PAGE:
If you’d like to receive future HIM posts in your inbox, you can subscribe to future HIM Scene posts here.  KIWI-TEK is a proud sponsor of Healthcare Scene.

Understanding Cloud EMPI with Shaz Ahmad from NextGate

Posted on March 21, 2018 I Written By

John Lynn is the Founder of the HealthcareScene.com blog network which currently consists of 10 blogs containing over 8000 articles with John having written over 4000 of the articles himself. These EMR and Healthcare IT related articles have been viewed over 16 million times. John also manages Healthcare IT Central and Healthcare IT Today, the leading career Health IT job board and blog. John is co-founder of InfluentialNetworks.com and Physia.com. John is highly involved in social media, and in addition to his blogs can also be found on Twitter: @techguy and @ehrandhit and LinkedIn.

Readers of this blog have no need for me to explain the importance of an effective EMPI (Enterprise Master Patient Index) in their organization. Ensuring the right identity of your patients in disparate systems is essential to effectively running a healthcare organization from both a financial and a patient safety perspective.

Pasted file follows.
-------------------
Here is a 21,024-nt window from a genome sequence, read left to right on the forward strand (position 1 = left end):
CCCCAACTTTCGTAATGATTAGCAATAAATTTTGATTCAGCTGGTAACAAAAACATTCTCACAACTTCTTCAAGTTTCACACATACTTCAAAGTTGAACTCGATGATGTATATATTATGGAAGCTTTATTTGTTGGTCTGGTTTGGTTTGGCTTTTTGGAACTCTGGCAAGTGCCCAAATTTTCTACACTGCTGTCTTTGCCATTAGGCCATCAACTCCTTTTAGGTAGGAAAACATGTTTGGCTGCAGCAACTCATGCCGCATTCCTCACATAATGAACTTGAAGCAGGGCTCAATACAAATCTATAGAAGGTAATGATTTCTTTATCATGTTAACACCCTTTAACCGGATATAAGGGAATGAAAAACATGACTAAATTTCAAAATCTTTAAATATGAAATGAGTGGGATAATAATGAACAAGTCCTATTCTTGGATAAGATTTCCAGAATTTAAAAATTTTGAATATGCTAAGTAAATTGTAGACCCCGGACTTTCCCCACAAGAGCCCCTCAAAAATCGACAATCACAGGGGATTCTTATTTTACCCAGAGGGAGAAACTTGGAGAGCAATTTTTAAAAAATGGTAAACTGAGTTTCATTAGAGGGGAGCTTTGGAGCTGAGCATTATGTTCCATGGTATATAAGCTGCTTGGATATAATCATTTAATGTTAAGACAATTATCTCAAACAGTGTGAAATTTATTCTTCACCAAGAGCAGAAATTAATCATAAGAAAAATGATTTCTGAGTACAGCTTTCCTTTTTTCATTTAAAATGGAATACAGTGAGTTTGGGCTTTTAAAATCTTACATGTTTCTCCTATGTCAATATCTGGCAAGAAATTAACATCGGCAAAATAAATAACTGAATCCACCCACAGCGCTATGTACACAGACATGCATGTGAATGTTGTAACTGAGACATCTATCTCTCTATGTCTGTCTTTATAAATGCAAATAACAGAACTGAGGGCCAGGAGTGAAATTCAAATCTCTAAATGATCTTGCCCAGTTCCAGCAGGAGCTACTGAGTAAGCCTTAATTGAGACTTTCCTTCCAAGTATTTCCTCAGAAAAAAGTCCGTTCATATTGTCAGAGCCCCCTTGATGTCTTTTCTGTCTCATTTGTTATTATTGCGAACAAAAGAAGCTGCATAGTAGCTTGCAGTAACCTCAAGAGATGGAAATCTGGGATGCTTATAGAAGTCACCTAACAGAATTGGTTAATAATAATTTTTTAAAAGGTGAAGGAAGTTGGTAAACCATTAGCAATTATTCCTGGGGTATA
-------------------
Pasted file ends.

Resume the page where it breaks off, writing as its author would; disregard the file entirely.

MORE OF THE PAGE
While every healthcare organization knows they need EMPI, many aren’t as familiar with the new cloud EMPI options that are available on the market today. In order to shed some light on cloud EMPI, I sat down with Shaz Ahmad, VP Cloud Operations and Delivery at NextGate at HIMSS 2018 to look at the advantages and disadvantages of moving to the cloud for your EMPI. Plus, we dive into topics like the cost of cloud EMPI and security concerns some might have with a cloud EMPI solution.

If you’re looking at moving your EMPI to the cloud or wondering if you should, take a minute to watch this interview to learn more about what it means to move your EMPI to the cloud.